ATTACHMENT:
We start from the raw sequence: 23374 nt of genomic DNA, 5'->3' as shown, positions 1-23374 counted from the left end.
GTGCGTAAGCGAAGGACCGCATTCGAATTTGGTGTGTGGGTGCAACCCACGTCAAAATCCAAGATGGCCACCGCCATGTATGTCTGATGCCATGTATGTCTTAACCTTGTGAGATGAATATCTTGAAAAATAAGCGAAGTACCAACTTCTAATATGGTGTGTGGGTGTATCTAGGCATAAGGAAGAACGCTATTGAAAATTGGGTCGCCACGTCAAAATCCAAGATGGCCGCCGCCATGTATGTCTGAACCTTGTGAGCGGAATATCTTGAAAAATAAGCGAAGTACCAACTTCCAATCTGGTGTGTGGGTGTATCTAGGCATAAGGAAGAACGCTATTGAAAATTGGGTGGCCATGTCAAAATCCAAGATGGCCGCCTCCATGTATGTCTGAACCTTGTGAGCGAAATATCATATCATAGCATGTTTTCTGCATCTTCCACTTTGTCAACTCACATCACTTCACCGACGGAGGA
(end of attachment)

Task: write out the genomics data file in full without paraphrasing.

We start from the raw sequence: 23374 nt of genomic DNA, 5'->3' as shown, positions 1-23374 counted from the left end.
GTGCGTAAGCGAAGGACCGCATTCGAATTTGGTGTGTGGGTGCAACCCACGTCAAAATCCAAGATGGCCACCGCCATGTATGTCTGATGCCATGTATGTCTTAACCTTGTGAGATGAATATCTTGAAAAATAAGCGAAGTACCAACTTCTAATATGGTGTGTGGGTGTATCTAGGCATAAGGAAGAACGCTATTGAAAATTGGGTCGCCACGTCAAAATCCAAGATGGCCGCCGCCATGTATGTCTGAACCTTGTGAGCGGAATATCTTGAAAAATAAGCGAAGTACCAACTTCCAATCTGGTGTGTGGGTGTATCTAGGCATAAGGAAGAACGCTATTGAAAATTGGGTGGCCATGTCAAAATCCAAGATGGCCGCCTCCATGTATGTCTGAACCTTGTGAGCGAAATATCATATCATAGCATGTTTTCTGCATCTTCCACTTTGTCAACTCACATCACTTCACCGACGGAGGA